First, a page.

Data Disaggregation: A Critical Tool for Measuring Success in Eliminating Systemic Racism and Achieving the UN Sustainable Development Goals (SDGs)
Yasmin Hussein, Fordham University
On July 14th, 2022, SPSSI’s UN/NGO team hosted a High-Level Political Forum (HLPF) side event, co-sponsored by the missions of Costa Rica, Mexico, and South Africa. This event was held to address the critical need for disaggregated data as a tool for identifying and eliminating systemic racism that may hamper achievement of the UN Sustainable Development Goals (SDGs). The event was introduced by Dr. Corahann Okorodudu, Co-Coordinator of the Anti-Racism Campaign of the SPSSI UN/NGO Team, moderated by SPSSI President Dr. Linda Silka and included five panelists: H.E. Maritza Chan, Chargé d’Áffaires, A.I. of the Permanent Mission of Costa Rica; H.E. Xolisa Mabhongo, Deputy Permanent Representative of Mission of South Africa; Mr. Edgar Vielma-Orozco, Director General of Sociodemographic Statistics at Mexico’s National Institute of Statistics and Geography (INEGI); Dr. Gay McDougall, Vice Chair of the UN Committee on the Elimination of Racial Discrimination and International Human Rights Expert; and Dr. Mai Phan, an Equity Data Expert at the Toronto Police Services. Closing remarks were provided by Dr. David Livert, SPSSI UN/NGO Main Representative, and Dr. Amanda Clinton, Senior Director of International Affairs, APA.
Each speaker highlighted the importance of disaggregated data to understand how diverse populations were impacted by efforts to address the SDGs. H.E. Chan discussed how, with the use of census data, Costa Rica has worked to provide visibility to issues and inequalities that are not readily visible. Costa Rica passed a law in 2021 to work towards increasing access to employment, education and cultural diversity. This need for increased access to opportunities was echoed by H.E. Mabhongo, who examined the role of racial discrimination in areas such as education and environment as contributors to a generation of disparities. H.E. Mabhongo noted that ending racism is not solely based on changing attitudes, but rather changing the system that separated people and caused these disparities. With the COVID pandemic highlighting the racial inequalities faced by marginalized groups, as noted by Dr. Phan, it is necessary to collect further data and to use such data to enact change, such as the passing of legislation in the province of Ontario in 2016 to address systemic racism and racial barriers.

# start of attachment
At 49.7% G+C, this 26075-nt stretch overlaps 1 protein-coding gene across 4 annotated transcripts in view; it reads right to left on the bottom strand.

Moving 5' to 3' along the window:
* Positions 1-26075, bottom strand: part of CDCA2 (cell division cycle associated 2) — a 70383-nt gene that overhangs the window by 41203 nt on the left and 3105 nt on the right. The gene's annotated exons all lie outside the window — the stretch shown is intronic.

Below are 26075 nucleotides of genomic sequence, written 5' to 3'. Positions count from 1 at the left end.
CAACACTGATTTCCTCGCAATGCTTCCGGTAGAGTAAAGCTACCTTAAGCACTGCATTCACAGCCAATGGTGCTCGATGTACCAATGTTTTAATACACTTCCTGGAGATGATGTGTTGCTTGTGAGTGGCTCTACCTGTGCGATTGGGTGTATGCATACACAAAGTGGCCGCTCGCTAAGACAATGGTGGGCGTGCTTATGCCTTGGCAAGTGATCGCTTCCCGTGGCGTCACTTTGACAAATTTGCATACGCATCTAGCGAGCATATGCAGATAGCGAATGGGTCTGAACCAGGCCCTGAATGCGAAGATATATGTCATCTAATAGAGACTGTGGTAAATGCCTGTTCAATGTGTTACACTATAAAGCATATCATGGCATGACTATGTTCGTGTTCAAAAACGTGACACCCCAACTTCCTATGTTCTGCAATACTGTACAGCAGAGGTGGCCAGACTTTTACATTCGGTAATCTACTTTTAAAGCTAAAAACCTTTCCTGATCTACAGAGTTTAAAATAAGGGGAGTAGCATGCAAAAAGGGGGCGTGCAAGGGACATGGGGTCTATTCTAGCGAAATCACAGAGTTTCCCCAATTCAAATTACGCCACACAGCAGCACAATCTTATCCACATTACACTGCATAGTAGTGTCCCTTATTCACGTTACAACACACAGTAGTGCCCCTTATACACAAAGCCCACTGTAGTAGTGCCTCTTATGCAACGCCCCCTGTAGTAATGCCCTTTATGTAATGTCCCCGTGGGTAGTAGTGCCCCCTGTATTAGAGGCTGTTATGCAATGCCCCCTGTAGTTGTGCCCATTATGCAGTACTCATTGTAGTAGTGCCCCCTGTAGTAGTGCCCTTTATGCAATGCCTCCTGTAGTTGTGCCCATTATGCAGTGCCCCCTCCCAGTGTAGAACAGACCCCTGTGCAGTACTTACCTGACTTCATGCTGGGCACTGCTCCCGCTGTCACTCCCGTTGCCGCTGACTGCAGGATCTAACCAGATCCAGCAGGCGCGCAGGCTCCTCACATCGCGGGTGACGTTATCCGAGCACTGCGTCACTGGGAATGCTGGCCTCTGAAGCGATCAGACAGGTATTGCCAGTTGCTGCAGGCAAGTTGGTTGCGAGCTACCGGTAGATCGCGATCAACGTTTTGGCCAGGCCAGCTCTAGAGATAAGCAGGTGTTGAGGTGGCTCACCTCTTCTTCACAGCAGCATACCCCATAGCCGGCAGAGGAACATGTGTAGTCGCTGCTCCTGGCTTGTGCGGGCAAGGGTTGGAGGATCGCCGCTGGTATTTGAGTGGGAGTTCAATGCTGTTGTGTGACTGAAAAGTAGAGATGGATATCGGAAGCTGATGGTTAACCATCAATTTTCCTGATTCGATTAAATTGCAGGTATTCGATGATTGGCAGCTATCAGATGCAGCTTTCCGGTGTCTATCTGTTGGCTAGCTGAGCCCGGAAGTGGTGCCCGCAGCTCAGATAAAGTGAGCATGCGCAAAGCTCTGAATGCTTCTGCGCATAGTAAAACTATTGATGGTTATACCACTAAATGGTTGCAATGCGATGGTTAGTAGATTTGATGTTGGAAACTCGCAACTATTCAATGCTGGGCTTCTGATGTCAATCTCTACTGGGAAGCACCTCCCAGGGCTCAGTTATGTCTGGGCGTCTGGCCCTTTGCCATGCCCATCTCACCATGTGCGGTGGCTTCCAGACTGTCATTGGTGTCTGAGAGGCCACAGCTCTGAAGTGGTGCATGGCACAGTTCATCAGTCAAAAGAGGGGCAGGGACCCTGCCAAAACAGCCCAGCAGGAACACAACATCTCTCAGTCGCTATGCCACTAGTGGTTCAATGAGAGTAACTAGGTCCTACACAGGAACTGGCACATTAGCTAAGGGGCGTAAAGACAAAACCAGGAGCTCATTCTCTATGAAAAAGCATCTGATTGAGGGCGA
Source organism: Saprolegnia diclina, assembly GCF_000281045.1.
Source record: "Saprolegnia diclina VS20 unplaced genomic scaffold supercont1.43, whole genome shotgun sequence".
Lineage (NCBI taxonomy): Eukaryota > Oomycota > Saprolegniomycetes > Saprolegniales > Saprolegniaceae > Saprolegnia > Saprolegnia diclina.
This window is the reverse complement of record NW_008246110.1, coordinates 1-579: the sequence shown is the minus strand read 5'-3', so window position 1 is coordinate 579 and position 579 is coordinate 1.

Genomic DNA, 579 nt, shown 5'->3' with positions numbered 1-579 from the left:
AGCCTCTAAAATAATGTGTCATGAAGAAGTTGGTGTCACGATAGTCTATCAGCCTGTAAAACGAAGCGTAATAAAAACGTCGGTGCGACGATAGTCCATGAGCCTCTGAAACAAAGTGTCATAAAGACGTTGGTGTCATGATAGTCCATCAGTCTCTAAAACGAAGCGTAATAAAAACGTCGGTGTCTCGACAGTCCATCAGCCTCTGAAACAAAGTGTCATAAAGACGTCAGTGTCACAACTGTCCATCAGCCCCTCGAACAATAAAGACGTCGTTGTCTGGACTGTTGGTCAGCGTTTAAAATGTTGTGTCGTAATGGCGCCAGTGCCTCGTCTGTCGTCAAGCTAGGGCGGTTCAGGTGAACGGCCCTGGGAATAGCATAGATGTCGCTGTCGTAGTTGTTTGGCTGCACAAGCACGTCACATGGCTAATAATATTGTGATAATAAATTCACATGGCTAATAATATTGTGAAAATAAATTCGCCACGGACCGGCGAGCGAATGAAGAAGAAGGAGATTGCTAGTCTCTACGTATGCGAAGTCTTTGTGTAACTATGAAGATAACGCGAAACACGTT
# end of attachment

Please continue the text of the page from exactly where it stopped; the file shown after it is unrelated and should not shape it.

Despite the need for disaggregated data to eradicate racism, there are still many barriers that preventing action. One such barrier is the measurements used. Mr. Vielma-Orozco discussed the need for proper measurement tools for data collection in order to disaggregate and provide further visibility to marginalized groups. Furthermore, Mr. Vielma-Orozco demonstrated how disaggregated data can yield critical information on distinct populations in targeted geographic areas. Dr. Phan also noted that a key barrier in collecting race-based data is fear that collecting racial data was itself racist, with some preferring racial blindness, but emphasized the need for an active rather than passive approach to anti-racism. For some, the biggest barrier is the lack of awareness for the necessity for this data, as Dr. McDougall explained, and the belief that it is unnecessary, when in actuality, disaggregated, comprehensive data can reveal inequalities and discrimination that marginalized groups are facing, even when it is not readily visible.